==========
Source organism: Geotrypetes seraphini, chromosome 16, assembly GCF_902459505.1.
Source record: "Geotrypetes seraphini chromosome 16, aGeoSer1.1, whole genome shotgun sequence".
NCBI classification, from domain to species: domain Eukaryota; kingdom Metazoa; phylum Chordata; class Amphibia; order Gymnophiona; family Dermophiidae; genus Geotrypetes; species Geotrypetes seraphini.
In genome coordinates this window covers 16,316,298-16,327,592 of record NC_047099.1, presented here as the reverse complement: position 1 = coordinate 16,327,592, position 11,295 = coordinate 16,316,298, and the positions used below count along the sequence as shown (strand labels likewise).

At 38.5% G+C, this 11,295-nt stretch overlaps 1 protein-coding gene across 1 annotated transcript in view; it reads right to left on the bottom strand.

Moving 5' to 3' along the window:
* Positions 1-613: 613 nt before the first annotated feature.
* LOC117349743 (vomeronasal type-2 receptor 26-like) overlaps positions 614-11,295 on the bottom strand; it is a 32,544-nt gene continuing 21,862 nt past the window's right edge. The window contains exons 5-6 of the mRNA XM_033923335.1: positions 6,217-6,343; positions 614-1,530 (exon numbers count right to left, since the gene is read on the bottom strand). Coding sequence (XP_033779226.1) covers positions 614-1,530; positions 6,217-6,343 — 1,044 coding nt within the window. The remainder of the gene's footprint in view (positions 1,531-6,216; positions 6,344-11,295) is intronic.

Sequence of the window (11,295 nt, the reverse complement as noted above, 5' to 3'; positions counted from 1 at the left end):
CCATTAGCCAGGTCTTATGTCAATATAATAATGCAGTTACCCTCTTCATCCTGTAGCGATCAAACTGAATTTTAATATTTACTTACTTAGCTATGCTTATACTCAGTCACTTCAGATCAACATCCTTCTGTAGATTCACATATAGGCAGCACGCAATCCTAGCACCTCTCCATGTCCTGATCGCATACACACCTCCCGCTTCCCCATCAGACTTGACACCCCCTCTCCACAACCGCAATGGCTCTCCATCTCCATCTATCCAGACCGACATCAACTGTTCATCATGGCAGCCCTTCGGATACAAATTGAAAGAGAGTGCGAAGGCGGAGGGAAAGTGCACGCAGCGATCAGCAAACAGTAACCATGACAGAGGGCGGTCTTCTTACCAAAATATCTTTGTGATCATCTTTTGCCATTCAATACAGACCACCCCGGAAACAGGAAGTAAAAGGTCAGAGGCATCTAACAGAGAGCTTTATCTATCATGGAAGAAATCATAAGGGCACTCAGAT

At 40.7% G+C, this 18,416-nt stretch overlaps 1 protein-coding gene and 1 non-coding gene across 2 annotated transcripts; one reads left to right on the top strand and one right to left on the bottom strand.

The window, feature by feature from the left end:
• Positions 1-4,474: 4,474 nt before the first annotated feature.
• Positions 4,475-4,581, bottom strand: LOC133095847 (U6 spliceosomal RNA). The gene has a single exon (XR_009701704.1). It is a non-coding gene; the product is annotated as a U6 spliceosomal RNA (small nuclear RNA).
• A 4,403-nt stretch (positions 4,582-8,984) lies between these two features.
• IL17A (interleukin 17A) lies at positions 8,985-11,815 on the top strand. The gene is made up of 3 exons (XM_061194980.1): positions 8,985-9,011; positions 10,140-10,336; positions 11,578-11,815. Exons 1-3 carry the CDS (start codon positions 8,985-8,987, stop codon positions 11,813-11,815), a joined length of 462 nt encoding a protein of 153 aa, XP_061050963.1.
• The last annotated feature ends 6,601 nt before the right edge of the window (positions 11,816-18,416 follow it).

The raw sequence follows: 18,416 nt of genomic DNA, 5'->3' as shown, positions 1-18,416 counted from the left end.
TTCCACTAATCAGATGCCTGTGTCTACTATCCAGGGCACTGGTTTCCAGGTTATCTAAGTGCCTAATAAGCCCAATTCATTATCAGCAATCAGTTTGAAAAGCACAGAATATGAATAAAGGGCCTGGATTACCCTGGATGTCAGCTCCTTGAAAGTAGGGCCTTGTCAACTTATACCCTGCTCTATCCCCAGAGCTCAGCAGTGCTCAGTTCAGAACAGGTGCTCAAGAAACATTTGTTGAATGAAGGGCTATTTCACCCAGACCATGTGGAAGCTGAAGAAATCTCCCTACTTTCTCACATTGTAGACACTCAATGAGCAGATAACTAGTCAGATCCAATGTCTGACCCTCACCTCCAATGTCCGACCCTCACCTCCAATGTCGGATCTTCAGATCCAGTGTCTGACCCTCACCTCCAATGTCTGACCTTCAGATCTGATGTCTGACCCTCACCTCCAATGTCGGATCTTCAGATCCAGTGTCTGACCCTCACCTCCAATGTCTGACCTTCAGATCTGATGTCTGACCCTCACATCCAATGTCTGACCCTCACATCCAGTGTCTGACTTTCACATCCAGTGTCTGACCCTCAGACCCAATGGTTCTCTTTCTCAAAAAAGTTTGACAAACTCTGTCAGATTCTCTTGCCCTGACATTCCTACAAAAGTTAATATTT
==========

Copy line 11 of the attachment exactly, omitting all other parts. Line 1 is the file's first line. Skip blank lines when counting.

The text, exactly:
At 40.7% G+C, this 18,416-nt stretch overlaps 1 protein-coding gene and 1 non-coding gene across 2 annotated transcripts; one reads left to right on the top strand and one right to left on the bottom strand.